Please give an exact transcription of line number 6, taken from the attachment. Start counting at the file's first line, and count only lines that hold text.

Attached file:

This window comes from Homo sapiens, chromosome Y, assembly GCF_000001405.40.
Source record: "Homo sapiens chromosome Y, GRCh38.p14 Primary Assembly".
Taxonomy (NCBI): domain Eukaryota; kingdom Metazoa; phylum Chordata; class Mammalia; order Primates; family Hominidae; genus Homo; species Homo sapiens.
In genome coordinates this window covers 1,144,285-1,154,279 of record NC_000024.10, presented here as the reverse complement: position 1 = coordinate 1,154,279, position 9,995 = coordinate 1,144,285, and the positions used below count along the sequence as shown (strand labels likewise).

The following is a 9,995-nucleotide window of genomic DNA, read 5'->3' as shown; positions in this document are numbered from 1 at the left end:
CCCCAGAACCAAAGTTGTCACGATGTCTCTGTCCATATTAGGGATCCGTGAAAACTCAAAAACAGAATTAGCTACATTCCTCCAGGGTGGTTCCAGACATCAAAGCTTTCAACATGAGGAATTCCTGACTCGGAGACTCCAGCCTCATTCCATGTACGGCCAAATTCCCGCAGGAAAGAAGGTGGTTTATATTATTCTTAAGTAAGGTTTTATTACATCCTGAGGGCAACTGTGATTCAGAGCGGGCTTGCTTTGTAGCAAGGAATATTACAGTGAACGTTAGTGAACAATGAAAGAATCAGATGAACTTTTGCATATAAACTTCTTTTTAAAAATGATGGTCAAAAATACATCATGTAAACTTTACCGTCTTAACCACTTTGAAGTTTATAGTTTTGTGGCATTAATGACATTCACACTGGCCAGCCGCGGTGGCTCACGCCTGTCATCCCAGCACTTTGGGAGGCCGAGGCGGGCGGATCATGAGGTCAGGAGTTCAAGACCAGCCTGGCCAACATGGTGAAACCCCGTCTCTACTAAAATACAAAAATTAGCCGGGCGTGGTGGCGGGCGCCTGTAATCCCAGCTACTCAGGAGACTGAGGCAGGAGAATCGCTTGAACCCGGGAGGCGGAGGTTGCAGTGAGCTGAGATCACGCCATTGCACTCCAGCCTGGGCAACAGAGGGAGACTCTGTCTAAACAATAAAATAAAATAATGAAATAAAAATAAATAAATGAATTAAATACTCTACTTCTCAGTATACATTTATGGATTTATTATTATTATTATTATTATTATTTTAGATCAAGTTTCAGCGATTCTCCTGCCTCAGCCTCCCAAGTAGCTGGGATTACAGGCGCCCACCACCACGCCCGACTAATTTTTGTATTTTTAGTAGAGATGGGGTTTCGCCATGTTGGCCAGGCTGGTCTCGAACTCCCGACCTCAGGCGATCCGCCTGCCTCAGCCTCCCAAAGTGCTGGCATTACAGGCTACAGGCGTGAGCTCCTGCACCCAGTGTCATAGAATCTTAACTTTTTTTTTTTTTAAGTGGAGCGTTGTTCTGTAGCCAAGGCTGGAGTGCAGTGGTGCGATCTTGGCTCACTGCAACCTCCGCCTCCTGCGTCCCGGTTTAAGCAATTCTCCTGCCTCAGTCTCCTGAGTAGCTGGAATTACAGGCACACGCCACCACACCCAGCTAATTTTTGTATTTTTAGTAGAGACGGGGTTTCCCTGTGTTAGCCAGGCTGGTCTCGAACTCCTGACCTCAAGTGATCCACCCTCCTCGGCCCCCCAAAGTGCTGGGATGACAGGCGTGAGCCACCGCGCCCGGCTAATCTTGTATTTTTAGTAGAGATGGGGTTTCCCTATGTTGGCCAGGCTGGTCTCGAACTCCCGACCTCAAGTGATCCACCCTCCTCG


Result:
CCCCAGAACCAAAGTTGTCACGATGTCTCTGTCCATATTAGGGATCCGTGAAAACTCAAAAACAGAATTAGCTACATTCCTCCAGGGTGGTTCCAGACATCAAAGCTTTCAACATGAGGAATTCCTGACTCGGAGACTCCAGCCTCATTCCATGTACGGCCAAATTCCCGCAGGAAAGAAGGTGGTTTATATTATTCTTAAGTAAGGTTTTATTACATCCTGAGGGCAACTGTGATTCAGAGCGGGCTTGCTTTGTAGCAAGGAATATTACAGTGAACGTTAGTGAACAATGAAAGAATCAGATGAACTTTTGCATATAAACTTCTTTTTAAAAATGATGGTCAAAAATACATCATGTAAACTTTACCGTCTTAACCACTTTGAAGTTTATAGTTTTGTGGCATTAATGACATTCACACTGGCCAGCCGCGGTGGCTCACGCCTGTCATCCCAGCACTTTGGGAGGCCGAGGCGGGCGGATCATGAGGTCAGGAGTTCAAGACCAGCCTGGCCAACATGGTGAAACCCCGTCTCTACTAAAATACAAAAATTAGCCGGGCGTGGTGGCGGGCGCCTGTAATCCCAGCTACTCAGGAGACTGAGGCAGGAGAATCGCTTGAACCCGGGAGGCGGAGGTTGCAGTGAGCTGAGATCACGCCATTGCACTCCAGCCTGGGCAACAGAGGGAGACTCTGTCTAAACAATAAAATAAAATAATGAAATAAAAATAAATAAATGAATTAAATACTCTACTTCTCAGTATACATTTATGGATTTATTATTATTATTATTATTATTATTTTAGATCAAGTTTCAGCGATTCTCCTGCCTCAGCCTCCCAAGTAGCTGGGATTACAGGCGCCCACCACCACGCCCGACTAATTTTTGTATTTTTAGTAGAGATGGGGTTTCGCCATGTTGGCCAGGCTGGTCTCGAACTCCCGACCTCAGGCGATCCGCCTGCCTCAGCCTCCCAAAGTGCTGGCATTACAGGCTACAGGCGTGAGCTCCTGCACCCAGTGTCATAGAATCTTAACTTTTTTTTTTTTTAAGTGGAGCGTTGTTCTGTAGCCAAGGCTGGAGTGCAGTGGTGCGATCTTGGCTCACTGCAACCTCCGCCTCCTGCGTCCCGGTTTAAGCAATTCTCCTGCCTCAGTCTCCTGAGTAGCTGGAATTACAGGCACACGCCACCACACCCAGCTAATTTTTGTATTTTTAGTAGAGACGGGGTTTCCCTGTGTTAGCCAGGCTGGTCTCGAACTCCTGACCTCAAGTGATCCACCCTCCTCGGCCCCCCAAAGTGCTGGGATGACAGGCGTGAGCCACCGCGCCCGGCTAATCTTGTATTTTTAGTAGAGATGGGGTTTCCCTATGTTGGCCAGGCTGGTCTCGAACTCCCGACCTCAAGTGATCCACCCTCCTCG